Charlie King, the ABC's first Indigenous broadcaster selected to cover an Olympic Games, is about to take his place among the highly experienced Grandstand commentary team.

"I'm really excited," Charlie said. "It is difficult to get your head around it because this is the biggest sporting event in the world. I've been to AFL grand finals and the test cricket and all those things where there are massive audiences tuned in around the country but then when you think of this - it's the big one."

Charlie King is more than just a sports commentator. He's considered an icon in the Northern Territory where he's been the voice of ABC Grandstand since 1994.

Born in Alice Springs, Charlie describes himself as an Irish-Scottish-Gurindji man who, away from the microphone, is recognised for his work to improve the lives of Indigenous people in the Territory.

"Being an Indigenous person and being given the opportunity to go the Olympic Games is very, very important for me," he said.

"I've had many calls from people around the country and across the NT saying 'Good on you. Do well. We'll be listening'. You feel a little bit of pressure from that but you also feel proud."

His family are so excited that some of them are flying to Darwin just to see him off.

"It's almost like I'm going to compete," Charlie laughed. "I've got to remind them that I'm going there to work. I suppose they think I'll be standing at the airport wearing the Australian tracksuit or something."

Executive Producer Peter Longman said Charlie is a great addition to the games team.

"He's a vastly experienced broadcaster as is Quentin Hull, from Brisbane, who is also off on his first Olympic Games. I think your first games you do get a bit overawed in some ways about just how big they are. It's obviously the pinnacle of a sports broadcaster's career to be chosen to cover an Olympics."

Our proud record as an Olympic Games broadcaster - unbroken since 1936 - continues with ABC Local Radio's presence at the Beijing games.

For the first time, however, the coverage will not be heard across the entire network. This follows the decision of the commercial radio rights holder 2GB to exclude 702 ABC Sydney listeners from receiving full games commentary.

"This breaks our long-held record of broadcasting to all Australians from every Olympic Games in the modern era," Peter said. "We're extremely disappointed that despite our efforts to include Sydney we were unsuccessful."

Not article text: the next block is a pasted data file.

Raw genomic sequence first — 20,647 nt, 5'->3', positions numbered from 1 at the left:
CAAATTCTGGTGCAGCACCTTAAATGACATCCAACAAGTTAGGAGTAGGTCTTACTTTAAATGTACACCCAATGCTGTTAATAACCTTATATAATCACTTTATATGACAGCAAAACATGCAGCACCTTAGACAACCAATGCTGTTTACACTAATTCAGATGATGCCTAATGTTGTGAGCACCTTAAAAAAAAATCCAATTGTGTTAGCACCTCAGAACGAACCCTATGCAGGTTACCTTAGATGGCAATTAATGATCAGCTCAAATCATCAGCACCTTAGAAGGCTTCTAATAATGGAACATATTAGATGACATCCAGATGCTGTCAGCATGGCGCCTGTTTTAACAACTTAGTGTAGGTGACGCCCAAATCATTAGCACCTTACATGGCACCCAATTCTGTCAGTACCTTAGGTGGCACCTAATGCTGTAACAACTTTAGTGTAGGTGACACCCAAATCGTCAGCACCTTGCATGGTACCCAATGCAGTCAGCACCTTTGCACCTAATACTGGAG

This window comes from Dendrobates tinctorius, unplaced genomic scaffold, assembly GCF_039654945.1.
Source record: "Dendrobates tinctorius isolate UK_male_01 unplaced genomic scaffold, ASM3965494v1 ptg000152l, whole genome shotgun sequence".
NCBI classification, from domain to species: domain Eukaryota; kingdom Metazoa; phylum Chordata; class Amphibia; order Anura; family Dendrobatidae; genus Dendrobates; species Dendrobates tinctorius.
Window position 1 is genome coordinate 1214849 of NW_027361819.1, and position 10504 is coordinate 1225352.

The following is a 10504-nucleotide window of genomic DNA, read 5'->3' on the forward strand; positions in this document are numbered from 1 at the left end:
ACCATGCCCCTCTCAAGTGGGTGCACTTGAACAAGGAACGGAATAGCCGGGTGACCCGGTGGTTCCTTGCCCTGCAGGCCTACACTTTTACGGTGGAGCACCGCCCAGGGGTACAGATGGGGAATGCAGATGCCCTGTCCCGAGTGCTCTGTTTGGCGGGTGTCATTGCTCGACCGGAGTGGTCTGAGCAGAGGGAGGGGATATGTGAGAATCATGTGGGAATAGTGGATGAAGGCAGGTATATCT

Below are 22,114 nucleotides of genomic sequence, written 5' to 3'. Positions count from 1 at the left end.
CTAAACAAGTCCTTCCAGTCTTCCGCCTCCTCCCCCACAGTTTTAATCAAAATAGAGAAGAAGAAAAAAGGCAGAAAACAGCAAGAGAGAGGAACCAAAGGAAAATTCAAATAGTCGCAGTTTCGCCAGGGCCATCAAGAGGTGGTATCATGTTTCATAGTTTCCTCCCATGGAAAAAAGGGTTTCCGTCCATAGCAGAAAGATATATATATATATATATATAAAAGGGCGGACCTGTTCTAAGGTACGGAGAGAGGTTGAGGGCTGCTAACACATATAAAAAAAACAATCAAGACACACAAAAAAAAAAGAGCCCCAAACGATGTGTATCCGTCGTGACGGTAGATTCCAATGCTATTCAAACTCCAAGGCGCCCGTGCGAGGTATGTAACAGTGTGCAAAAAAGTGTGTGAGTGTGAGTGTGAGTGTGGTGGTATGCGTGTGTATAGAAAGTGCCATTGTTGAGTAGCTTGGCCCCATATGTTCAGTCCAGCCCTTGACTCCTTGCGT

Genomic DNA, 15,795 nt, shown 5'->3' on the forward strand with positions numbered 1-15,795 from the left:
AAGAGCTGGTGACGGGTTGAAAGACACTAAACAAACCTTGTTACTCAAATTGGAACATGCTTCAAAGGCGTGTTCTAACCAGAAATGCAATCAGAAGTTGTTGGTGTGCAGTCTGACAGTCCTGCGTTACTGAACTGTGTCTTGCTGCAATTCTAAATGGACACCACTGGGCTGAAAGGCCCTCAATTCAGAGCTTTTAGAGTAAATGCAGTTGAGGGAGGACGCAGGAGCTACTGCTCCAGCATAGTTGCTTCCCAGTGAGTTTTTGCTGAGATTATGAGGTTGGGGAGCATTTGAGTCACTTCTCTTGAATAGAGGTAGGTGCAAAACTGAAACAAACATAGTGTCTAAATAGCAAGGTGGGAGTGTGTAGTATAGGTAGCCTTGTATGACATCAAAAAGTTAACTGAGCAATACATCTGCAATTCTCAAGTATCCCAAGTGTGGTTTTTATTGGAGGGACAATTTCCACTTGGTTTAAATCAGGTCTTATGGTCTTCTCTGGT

An experienced and skilled team of 28 broadcasters, journalists and technical staff will bring punters more than 180 hours of coverage over the two weeks of the games, from August 8.

The team will be aiming for broadcast gold.

"Australian listeners won't miss a thing in Beijing and that will make them feel like they're part of the action," Peter said.

Commentator Tracey Holmes will be playing her part covering a range of sports. This is her seventh games and she brings a unique perspective to Grandstand's coverage, drawing on her experience living in China and working as a presenter on China Central Television.

She's expecting an "absolutely sensational" event with total dominance by China.

"Since they've come back into the Olympics they've crept up the medal tally to second last time round in Athens," Tracey said. "There's only one spot further to go and of course they're going to want to achieve that in China. If they don't, there will be major trouble and it will reveal a whole lot of fault lines in all sorts of other areas in China."

Audiences will also be kept up-to-date by radio and TV news and current affairs and online, through the ABC's Olympics website,

The ABC's online coverage is bigger and better than ever and for the first time we will have a correspondent, Shane McLeod, dedicated to online reporting.

Executive Producer Stuart Watt says the site will feature as much audio and video as is possible within the rights restrictions. "This will include web-only material such as extended interviews, press conferences and interviews, as well as stories about China."

Other features will include audio diaries from members of the Grandstand commentary team and "a massive improvement in the way results are presented".

The time zone has major implications for online traffic, Stuart explained. "The swimming finals this year are scheduled around lunchtime which means the primary methods of keeping in touch with what's happening will be via the website as lots of people will be at work," he said.